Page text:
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Andersson: “The reality is ‘cuts only’ did not have the votes”

Monday, Jul 3, 2017

* Press release…

Below is a statement from State Rep. Steve Andersson (R-Geneva) on his support of the budget compromise that passed the House on Sunday with bipartisan support.

Yesterday I voted to create a balanced budget for the State of Illinois for the first time in more than 2 years by voting for SB 6 and 9. In addition to reducing spending by approximately 3 billion dollars, we needed to also increase revenue, which required an income tax increase to slightly lower than what Illinoisans were paying in 2014. I did not want to vote for a tax increase, and like my fellow Illinoisans, I do not want to pay a tax increase. However, it was, at this juncture, the only viable option.

Why? Here are the realities that we faced that led us to this place:

    1. If we had not acted, as the bond markets opened today, the State would be downgraded to junk status- the first time for any state in the entire country. “Junk” is more than just a clever name. With a junk rating, most institutions legally cannot buy our bonds. This makes our ability to borrow virtually non-existent which is essential to even keeping minimal state services functioning. Without funding, our universities and community college faced de-accreditation. This would gut our institutions of higher education which not only are commercial drivers in the state, supporting entire communities, but provide education and opportunities keeping our students in Illinois to help build the future of our state. Instead, those students would be uprooted in the middle of their education, and they would have to find alternatives, if that is even possible.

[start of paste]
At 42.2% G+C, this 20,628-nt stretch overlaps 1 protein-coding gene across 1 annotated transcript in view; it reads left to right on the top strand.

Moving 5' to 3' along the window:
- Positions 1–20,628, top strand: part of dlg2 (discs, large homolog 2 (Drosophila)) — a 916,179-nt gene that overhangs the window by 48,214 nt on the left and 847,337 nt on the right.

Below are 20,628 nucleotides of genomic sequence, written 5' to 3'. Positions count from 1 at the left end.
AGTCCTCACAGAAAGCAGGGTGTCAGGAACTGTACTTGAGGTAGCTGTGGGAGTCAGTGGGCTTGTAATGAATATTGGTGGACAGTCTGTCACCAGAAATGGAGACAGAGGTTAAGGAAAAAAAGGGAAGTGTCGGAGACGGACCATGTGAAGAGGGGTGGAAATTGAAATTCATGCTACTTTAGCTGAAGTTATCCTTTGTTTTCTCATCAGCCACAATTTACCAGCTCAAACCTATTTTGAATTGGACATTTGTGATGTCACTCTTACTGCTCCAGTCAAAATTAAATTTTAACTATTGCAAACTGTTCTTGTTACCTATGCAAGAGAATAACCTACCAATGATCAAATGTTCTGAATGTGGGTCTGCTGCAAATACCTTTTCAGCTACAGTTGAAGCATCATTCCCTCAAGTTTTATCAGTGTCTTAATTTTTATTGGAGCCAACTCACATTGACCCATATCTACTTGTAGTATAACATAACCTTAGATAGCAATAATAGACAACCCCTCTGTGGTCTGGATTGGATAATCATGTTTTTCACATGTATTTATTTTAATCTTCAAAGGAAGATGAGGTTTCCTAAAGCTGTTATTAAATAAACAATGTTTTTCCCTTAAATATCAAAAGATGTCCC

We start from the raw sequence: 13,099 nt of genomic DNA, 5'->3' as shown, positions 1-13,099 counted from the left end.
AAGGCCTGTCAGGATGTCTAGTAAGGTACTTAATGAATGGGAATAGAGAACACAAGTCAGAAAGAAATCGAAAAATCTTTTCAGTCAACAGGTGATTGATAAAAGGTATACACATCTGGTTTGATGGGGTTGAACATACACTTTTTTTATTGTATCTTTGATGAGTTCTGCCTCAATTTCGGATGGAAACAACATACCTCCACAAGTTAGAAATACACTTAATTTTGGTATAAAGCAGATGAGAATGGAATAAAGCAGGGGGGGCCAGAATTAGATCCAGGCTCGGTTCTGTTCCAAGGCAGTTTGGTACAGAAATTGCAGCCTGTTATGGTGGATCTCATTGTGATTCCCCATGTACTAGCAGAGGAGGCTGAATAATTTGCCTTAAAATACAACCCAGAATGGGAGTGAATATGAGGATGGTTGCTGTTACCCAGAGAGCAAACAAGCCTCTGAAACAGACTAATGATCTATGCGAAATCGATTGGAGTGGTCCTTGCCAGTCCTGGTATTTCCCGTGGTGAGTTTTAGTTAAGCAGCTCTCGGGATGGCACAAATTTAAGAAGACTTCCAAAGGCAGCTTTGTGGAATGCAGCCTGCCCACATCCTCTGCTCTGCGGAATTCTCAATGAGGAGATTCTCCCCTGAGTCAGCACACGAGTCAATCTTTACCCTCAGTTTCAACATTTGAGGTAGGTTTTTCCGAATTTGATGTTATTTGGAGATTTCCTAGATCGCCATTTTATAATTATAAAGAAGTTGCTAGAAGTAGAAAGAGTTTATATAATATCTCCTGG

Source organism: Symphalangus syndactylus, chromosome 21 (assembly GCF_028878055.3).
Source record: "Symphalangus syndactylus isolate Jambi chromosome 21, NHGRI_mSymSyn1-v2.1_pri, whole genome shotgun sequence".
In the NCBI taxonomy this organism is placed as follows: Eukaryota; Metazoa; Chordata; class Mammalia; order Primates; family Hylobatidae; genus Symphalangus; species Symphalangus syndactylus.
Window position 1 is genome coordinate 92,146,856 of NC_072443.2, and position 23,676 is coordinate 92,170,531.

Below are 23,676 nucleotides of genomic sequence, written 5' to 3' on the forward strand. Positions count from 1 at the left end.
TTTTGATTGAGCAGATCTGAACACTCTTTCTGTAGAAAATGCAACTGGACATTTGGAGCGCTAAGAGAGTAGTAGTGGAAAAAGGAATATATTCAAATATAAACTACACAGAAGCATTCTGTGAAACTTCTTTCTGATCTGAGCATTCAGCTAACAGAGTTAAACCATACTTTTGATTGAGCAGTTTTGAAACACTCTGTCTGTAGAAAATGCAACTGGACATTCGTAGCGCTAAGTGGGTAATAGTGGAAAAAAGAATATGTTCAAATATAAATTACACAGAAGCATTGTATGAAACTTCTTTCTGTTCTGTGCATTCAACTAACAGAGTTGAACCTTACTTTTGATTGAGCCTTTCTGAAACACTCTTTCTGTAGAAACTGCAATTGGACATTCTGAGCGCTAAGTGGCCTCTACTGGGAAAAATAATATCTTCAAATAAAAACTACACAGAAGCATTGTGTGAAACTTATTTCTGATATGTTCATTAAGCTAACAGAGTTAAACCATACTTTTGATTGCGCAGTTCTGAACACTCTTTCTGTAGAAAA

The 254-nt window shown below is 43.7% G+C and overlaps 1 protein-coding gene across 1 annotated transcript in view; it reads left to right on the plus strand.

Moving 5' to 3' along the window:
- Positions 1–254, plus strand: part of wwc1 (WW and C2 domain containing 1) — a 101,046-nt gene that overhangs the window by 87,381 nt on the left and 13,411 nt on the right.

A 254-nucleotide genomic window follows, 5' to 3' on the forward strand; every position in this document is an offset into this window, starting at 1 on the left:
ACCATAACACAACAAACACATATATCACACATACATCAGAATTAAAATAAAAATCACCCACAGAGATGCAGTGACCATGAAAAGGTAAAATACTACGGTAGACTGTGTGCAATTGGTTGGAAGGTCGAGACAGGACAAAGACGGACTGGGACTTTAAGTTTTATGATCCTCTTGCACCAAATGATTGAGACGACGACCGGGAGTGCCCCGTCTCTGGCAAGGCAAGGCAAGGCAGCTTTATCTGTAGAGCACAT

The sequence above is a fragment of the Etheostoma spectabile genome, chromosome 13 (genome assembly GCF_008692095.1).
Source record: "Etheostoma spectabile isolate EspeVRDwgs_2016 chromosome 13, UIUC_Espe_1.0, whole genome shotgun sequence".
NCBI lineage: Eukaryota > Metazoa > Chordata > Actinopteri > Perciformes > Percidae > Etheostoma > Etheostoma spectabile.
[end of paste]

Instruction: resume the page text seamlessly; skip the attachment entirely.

2. The Comptroller advises that starting in July the state’s cashflow will enter a stage where we won’t have enough money to pay our core bills (these include items such as bond interest payments, state employees’ salaries or anything else) because we will only be paying back due bills. In other words, Illinois will have no money at all for expenditures, and being in junk bond status, no ability to borrow. Further, last week a Federal Judge ordered the state to prioritize payment of back due Medicaid payments to the tune of 600 million dollars a month in addition to everything else we are required to pay. It is not an exaggeration to say that there was the very real possibility that the state of Illinois would not be able to survive this added burden.

Simply put, the state was out of money and about to actually shut down and we were out of time as key financial raters threatened to reduce the credit rating of the state as soon as Monday. Yesterday was the absolute last chance to avoid this catastrophe and absolutely, the last and final resort we had.

Of course, nobody wants a tax increase.

Some have argued to “hold out” and pass a better designed budget with just budget cuts. This would require cutting as much as 45% of anything that was “cutable”. This means police, fire protection, schools, higher education and social services. The reality is “cuts only” did not have the votes. Without the votes, even the best budget will never become a reality. And in this case those votes simply did not exist and would not exist.